The graph below compares 2016 to 2017 new construction sales by price point. As we can see, builders are slowly beginning to shift to prices more favorable to the first-time and non-luxury buyer.

#1 Answer to the Housing Shortage: New Construction | MyKCM

Bottom Line

There is a drastic need for a larger supply of home inventory to meet the skyrocketing demand. Builders are finally doing their part to help rectify this situation.

Inventory Shortages Are Slowing Down the Market

Inventory Shortages Are Slowing Down the Market | MyKCM

The real estate market is moving more and more into a complete recovery. Home values are up. Home sales are up. Distressed sales (foreclosures and short sales) have fallen dramatically. It seems that 2017 will be the year that the housing market races forward again.

However, there is one thing that may cause the industry to tap the brakes: a lack of housing inventory. While buyer demand looks like it will remain strong throughout the summer, supply is not keeping up.

Here are the thoughts of a few industry experts on the subject:

Lawrence Yun, Chief Economist at NAR:

“Sellers are in the driver’s seat this spring as the intense competition for the few homes for sale is forcing many buyers to be aggressive in their offers. Buyers are showing resiliency given the challenging conditions. However, at some point — and the sooner the better — price growth must ease to a healthier rate. Otherwise sales could slow if affordability conditions worsen.”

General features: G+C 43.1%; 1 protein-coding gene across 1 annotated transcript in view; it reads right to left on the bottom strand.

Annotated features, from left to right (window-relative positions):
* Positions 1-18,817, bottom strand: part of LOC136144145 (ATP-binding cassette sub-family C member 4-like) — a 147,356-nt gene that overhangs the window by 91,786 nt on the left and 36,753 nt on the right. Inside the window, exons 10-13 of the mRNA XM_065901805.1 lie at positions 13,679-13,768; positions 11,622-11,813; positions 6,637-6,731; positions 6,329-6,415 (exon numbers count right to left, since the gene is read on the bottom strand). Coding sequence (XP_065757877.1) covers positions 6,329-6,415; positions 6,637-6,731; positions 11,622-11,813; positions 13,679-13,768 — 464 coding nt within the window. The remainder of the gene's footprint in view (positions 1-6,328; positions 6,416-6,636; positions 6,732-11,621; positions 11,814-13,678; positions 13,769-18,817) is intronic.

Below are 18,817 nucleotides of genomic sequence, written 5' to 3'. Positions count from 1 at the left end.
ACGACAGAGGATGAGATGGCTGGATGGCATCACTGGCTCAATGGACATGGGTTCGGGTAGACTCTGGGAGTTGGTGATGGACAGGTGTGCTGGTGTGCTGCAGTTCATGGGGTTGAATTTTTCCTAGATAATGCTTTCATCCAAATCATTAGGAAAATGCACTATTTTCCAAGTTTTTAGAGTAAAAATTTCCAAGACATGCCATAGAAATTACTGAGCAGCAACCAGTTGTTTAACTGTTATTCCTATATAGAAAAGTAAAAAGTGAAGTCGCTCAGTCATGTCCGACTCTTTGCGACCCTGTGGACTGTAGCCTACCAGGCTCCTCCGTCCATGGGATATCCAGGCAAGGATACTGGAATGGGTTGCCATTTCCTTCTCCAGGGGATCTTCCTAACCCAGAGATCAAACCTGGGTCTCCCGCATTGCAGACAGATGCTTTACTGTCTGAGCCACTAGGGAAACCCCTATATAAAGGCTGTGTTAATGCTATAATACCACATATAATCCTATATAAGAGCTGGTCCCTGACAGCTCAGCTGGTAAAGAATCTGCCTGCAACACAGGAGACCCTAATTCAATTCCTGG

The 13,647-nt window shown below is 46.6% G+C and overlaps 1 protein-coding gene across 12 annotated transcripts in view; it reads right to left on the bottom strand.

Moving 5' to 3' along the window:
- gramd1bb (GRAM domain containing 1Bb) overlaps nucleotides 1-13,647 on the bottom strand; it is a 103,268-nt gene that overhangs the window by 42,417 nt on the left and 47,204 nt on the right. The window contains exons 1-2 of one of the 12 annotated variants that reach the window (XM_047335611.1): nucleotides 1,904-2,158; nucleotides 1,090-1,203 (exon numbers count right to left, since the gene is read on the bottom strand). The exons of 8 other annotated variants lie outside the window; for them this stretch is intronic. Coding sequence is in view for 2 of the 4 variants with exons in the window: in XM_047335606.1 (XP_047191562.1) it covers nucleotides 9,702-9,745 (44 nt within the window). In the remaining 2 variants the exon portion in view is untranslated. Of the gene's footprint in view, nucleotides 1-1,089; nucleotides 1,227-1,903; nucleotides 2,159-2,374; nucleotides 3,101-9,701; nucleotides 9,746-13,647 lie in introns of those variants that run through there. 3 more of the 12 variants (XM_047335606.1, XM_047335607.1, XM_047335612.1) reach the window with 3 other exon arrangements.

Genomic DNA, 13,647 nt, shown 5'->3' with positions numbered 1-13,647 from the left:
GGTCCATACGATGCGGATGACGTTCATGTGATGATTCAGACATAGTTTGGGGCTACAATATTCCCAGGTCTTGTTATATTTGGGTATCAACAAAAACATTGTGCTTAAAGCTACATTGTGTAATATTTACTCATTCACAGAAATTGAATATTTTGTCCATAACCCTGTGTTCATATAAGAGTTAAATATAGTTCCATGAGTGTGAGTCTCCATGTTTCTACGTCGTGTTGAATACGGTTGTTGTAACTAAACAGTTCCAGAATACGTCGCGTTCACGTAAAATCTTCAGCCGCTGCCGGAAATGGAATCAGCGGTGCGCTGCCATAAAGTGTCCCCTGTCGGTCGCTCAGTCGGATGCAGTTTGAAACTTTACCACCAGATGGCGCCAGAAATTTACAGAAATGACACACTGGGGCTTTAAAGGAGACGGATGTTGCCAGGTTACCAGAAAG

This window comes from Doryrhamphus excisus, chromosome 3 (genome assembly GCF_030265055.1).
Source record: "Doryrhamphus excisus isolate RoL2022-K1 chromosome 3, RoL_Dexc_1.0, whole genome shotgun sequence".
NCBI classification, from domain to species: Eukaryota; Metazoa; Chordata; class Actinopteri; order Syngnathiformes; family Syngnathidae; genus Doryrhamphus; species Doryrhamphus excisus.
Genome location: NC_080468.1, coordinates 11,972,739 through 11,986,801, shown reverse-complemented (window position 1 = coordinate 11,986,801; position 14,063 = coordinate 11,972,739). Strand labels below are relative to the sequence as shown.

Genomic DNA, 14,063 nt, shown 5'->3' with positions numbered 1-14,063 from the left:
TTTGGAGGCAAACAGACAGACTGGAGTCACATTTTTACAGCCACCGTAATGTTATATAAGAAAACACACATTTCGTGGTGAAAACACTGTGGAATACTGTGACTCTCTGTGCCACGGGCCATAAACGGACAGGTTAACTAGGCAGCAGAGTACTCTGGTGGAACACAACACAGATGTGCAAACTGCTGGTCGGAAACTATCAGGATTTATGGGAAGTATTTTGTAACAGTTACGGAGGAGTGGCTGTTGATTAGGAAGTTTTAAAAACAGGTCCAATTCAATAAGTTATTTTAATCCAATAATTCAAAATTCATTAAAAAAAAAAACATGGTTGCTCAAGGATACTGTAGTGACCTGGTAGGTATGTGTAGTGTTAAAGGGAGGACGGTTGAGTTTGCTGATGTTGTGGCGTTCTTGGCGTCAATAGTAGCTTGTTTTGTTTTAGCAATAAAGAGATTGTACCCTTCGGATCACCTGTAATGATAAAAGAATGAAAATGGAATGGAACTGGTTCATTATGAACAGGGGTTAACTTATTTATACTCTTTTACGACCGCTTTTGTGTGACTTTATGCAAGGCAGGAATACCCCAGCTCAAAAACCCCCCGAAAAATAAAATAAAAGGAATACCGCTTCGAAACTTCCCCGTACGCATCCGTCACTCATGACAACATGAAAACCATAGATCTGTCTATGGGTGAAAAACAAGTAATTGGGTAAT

Tom O’Grady, Pro Teck CEO

“The lack of inventory is very real and could have a severe impact on home sales in the months to come. Traditionally, a balanced market would have an MRI (Months Remaining Inventory) between six and 10 months.

This month, only eight metros we track have MRIs over 10, compared to 27 last year and 48 two years ago—illustrating that this lack of inventory is not being driven by traditionally ‘hot’ markets, but is rather a broad-based, national phenomenon.”

Ralph McLaughlin, Chief Economist at Trulia

“Nationally, housing inventory dropped to its lowest level on record in 2017 Q1. The number of homes on the market dropped for the eighth consecutive quarter, falling 5.1% over the past year.”

Freddie Mac

“Tight housing inventory has been an important feature of the housing market at least since 2016. For-sale housing inventory, especially of starter homes, is currently at its lowest level in over ten years. If inventory continues to remain tight, home sales will likely decline from their 2016 levels. …all eyes are on housing inventory and whether or not it will meet the high demand.”

Bottom Line

If you are thinking of selling, now may be the time. Demand for your house will be strongest at a time when there is very little competition. That could lead to a quick sale for a really good price.

A Tale of Two Markets: Inventory Mismatch Paints a More Detailed Picture

A Tale of Two Markets: Inventory Mismatch Paints a More Detailed Picture | MyKCM

The inventory of existing homes for sale in today’s market was recently reported to be at a 3.6-month supply according to the National Association of Realtors latest Existing Home Sales Report. Inventory is now 7.1% lower than this time last year, marking the 20th consecutive month of year-over-year drops.